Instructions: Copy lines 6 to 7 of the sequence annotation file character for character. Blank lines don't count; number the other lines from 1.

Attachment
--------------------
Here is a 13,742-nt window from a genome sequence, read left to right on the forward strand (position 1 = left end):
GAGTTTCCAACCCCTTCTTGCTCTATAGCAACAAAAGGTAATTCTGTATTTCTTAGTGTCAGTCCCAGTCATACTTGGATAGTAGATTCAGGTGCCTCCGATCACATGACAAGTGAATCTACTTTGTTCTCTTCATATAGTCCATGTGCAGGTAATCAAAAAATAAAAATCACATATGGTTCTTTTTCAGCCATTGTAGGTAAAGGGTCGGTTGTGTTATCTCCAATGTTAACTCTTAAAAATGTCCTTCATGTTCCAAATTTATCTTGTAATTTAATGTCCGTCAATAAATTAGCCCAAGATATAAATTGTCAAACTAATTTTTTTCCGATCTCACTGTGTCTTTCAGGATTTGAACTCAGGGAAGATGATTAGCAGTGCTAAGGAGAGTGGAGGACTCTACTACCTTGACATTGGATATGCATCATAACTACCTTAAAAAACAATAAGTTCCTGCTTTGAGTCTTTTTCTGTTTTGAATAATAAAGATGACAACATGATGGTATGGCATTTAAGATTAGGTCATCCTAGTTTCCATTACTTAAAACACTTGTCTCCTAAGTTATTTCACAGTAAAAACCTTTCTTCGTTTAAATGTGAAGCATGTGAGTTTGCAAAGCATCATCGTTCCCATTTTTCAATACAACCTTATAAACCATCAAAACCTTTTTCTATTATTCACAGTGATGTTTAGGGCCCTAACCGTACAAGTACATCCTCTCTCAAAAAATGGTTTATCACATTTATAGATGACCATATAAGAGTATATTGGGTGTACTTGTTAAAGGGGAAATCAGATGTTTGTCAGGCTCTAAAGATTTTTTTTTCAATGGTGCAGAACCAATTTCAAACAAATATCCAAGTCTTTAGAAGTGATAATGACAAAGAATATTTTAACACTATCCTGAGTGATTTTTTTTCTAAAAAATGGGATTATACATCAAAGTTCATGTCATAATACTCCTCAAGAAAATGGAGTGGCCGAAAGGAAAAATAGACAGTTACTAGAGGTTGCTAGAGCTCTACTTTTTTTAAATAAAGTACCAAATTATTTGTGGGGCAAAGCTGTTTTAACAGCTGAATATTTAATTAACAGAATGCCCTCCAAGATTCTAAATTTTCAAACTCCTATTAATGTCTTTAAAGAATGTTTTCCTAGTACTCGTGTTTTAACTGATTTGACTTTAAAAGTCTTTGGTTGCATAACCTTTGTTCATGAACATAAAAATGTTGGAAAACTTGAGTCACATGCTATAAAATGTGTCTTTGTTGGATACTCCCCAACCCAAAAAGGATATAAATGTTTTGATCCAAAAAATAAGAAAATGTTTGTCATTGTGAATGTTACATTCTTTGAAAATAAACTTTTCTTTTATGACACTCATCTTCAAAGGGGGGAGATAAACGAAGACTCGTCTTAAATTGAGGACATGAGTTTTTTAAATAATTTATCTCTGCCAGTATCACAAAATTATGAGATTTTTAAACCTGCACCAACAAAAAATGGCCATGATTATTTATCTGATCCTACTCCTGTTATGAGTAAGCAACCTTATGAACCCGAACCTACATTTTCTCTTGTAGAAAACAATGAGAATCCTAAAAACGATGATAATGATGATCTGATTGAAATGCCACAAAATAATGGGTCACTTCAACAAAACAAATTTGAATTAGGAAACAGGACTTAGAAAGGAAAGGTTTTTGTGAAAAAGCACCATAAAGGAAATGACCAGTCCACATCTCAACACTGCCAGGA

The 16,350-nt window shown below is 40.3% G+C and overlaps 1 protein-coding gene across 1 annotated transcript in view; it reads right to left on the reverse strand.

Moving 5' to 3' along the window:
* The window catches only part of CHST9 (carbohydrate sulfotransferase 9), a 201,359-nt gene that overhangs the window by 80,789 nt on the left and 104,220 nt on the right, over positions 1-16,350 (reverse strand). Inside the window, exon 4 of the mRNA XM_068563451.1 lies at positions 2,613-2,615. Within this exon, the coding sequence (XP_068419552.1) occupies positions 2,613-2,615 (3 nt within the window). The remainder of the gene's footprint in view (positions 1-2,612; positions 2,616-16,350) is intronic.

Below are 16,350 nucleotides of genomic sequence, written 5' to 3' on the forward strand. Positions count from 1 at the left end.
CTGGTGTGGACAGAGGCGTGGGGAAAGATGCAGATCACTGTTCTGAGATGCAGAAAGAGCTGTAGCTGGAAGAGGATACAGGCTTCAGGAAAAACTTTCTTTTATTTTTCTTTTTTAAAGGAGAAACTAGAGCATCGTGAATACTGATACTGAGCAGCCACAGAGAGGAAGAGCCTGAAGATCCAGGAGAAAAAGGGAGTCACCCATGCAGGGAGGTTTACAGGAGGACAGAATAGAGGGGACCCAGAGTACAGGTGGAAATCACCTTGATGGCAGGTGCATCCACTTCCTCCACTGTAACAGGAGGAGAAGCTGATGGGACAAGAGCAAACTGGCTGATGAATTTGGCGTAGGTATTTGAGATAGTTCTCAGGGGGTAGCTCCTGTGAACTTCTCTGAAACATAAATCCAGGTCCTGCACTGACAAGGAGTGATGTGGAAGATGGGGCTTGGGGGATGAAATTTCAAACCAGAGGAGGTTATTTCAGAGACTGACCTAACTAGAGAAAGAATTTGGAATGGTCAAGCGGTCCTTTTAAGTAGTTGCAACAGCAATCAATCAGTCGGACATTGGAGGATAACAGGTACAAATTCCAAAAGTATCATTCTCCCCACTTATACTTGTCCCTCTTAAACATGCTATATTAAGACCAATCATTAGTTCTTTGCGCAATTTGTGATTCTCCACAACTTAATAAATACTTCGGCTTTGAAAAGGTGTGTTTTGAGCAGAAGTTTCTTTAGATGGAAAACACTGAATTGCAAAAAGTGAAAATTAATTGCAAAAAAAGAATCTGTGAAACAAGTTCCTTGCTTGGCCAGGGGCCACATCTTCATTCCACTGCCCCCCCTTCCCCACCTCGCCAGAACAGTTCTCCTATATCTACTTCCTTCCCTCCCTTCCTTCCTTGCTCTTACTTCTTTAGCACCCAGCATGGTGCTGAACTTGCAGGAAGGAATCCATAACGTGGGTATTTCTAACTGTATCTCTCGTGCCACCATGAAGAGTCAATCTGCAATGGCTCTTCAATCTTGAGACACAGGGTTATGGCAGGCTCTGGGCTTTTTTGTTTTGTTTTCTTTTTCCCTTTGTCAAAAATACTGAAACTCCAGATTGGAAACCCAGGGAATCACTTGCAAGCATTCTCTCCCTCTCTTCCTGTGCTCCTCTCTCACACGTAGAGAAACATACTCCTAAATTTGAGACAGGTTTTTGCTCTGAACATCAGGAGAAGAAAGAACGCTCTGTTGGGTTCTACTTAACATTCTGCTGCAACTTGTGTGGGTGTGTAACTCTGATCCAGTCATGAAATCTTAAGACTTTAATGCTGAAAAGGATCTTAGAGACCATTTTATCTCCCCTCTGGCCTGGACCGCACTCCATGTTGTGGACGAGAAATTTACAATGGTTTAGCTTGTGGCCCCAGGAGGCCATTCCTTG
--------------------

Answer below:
Below are 16,350 nucleotides of genomic sequence, written 5' to 3' on the forward strand. Positions count from 1 at the left end.
CTGGTGTGGACAGAGGCGTGGGGAAAGATGCAGATCACTGTTCTGAGATGCAGAAAGAGCTGTAGCTGGAAGAGGATACAGGCTTCAGGAAAAACTTTCTTTTATTTTTCTTTTTTAAAGGAGAAACTAGAGCATCGTGAATACTGATACTGAGCAGCCACAGAGAGGAAGAGCCTGAAGATCCAGGAGAAAAAGGGAGTCACCCATGCAGGGAGGTTTACAGGAGGACAGAATAGAGGGGACCCAGAGTACAGGTGGAAATCACCTTGATGGCAGGTGCATCCACTTCCTCCACTGTAACAGGAGGAGAAGCTGATGGGACAAGAGCAAACTGGCTGATGAATTTGGCGTAGGTATTTGAGATAGTTCTCAGGGGGTAGCTCCTGTGAACTTCTCTGAAACATAAATCCAGGTCCTGCACTGACAAGGAGTGATGTGGAAGATGGGGCTTGGGGGATGAAATTTCAAACCAGAGGAGGTTATTTCAGAGACTGACCTAACTAGAGAAAGAATTTGGAATGGTCAAGCGGTCCTTTTAAGTAGTTGCAACAGCAATCAATCAGTCGGACATTGGAGGATAACAGGTACAAATTCCAAAAGTATCATTCTCCCCACTTATACTTGTCCCTCTTAAACATGCTATATTAAGACCAATCATTAGTTCTTTGCGCAATTTGTGATTCTCCACAACTTAATAAATACTTCGGCTTTGAAAAGGTGTGTTTTGAGCAGAAGTTTCTTTAGATGGAAAACACTGAATTGCAAAAAGTGAAAATTAATTGCAAAAAAAGAATCTGTGAAACAAGTTCCTTGCTTGGCCAGGGGCCACATCTTCATTCCACTGCCCCCCCTTCCCCACCTCGCCAGAACAGTTCTCCTATATCTACTTCCTTCCCTCCCTTCCTTCCTTGCTCTTACTTCTTTAGCACCCAGCATGGTGCTGAACTTGCAGGAAGGAATCCATAACGTGGGTATTTCTAACTGTATCTCTCGTGCCACCATGAAGAGTCAATCTGCAATGGCTCTTCAATCTTGAGACACAGGGTTATGGCAGGCTCTGGGCTTTTTTGTTTTGTTTTCTTTTTCCCTTTGTCAAAAATACTGAAACTCCAGATTGGAAACCCAGGGAATCACTTGCAAGCATTCTCTCCCTCTCTTCCTGTGCTCCTCTCTCACACGTAGAGAAACATACTCCTAAATTTGAGACAGGTTTTTGCTCTGAACATCAGGAGAAGAAAGAACGCTCTGTTGGGTTCTACTTAACATTCTGCTGCAACTTGTGTGGGTGTGTAACTCTGATCCAGTCATGAAATCTTAAGACTTTAATGCTGAAAAGGATCTTAGAGACCATTTTATCTCCCCTCTGGCCTGGACCGCACTCCATGTTGTGGACGAGAAATTTACAATGGTTTAGCTTGTGGCCCCAGGAGGCCATTCCTTG